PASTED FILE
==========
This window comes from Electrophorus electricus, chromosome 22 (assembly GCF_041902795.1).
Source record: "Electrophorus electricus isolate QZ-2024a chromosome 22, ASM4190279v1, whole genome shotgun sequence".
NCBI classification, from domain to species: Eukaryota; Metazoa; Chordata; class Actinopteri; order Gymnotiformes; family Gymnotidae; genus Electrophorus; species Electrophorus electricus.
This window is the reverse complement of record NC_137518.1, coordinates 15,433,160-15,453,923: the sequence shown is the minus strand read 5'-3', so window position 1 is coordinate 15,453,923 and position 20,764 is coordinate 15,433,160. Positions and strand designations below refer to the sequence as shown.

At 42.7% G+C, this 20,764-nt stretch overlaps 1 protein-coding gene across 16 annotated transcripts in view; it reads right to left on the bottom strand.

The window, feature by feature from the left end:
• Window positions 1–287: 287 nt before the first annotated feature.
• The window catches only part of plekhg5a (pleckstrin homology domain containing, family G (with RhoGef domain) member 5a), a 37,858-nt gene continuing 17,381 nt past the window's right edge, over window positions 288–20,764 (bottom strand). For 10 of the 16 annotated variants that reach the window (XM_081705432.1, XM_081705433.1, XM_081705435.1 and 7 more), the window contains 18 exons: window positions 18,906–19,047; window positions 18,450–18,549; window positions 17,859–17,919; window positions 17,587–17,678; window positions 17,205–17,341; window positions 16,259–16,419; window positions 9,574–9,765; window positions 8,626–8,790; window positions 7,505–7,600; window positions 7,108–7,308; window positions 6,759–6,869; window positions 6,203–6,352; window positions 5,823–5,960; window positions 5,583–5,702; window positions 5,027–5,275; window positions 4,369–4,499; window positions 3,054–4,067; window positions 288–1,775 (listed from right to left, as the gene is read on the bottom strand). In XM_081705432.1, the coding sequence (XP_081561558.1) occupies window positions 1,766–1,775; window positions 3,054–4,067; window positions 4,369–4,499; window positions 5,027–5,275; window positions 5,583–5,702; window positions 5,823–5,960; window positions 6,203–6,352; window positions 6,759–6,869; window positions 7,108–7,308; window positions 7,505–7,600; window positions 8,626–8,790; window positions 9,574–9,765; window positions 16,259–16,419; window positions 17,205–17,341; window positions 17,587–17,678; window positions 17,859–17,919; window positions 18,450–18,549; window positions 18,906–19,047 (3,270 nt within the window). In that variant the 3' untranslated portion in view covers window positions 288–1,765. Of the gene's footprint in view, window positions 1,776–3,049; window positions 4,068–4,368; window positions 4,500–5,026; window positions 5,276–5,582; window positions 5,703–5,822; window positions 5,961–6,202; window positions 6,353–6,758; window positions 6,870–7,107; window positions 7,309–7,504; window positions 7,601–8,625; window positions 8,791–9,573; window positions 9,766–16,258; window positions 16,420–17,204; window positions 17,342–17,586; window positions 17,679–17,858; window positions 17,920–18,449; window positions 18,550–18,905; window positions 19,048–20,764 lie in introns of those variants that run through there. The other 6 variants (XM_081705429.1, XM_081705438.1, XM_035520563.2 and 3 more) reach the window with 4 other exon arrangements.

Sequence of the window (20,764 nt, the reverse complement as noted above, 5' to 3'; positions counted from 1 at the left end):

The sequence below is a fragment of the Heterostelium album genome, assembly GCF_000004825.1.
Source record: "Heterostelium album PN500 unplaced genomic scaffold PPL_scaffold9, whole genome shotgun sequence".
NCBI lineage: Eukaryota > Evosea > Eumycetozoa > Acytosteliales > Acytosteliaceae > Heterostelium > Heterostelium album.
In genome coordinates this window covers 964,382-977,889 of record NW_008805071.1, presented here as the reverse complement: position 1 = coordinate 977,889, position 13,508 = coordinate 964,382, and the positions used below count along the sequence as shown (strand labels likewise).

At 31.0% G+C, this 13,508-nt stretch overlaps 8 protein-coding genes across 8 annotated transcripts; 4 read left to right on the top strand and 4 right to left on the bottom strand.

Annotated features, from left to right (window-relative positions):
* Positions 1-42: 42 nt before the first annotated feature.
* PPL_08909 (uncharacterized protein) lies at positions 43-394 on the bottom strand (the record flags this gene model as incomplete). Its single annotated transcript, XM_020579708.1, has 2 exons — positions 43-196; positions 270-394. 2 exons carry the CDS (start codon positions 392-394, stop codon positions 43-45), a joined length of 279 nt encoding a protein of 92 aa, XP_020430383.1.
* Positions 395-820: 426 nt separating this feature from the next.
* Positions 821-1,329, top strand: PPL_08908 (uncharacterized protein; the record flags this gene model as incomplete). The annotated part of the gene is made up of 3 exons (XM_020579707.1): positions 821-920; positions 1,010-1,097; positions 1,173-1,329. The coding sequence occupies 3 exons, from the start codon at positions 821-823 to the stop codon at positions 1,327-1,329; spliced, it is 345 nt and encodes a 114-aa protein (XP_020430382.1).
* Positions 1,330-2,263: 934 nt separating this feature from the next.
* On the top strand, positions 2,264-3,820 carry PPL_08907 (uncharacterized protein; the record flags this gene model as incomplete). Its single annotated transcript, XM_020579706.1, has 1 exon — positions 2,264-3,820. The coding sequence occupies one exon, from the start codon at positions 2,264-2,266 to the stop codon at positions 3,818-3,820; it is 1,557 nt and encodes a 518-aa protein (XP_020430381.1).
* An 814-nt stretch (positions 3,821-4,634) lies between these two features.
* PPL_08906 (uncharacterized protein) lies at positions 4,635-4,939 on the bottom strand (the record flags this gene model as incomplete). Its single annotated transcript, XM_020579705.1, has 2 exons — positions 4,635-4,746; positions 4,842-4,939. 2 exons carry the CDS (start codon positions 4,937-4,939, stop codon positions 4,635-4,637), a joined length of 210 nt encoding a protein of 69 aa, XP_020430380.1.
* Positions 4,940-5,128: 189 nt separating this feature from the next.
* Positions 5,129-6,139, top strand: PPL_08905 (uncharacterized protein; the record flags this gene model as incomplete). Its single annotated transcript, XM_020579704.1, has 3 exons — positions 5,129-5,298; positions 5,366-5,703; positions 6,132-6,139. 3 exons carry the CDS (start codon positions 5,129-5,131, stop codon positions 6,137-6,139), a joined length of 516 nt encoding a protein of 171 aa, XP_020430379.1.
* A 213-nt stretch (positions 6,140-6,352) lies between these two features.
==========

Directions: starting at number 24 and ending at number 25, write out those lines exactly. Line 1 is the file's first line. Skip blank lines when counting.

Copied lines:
* Positions 4,940-5,128: 189 nt separating this feature from the next.
* Positions 5,129-6,139, top strand: PPL_08905 (uncharacterized protein; the record flags this gene model as incomplete). Its single annotated transcript, XM_020579704.1, has 3 exons — positions 5,129-5,298; positions 5,366-5,703; positions 6,132-6,139. 3 exons carry the CDS (start codon positions 5,129-5,131, stop codon positions 6,137-6,139), a joined length of 516 nt encoding a protein of 171 aa, XP_020430379.1.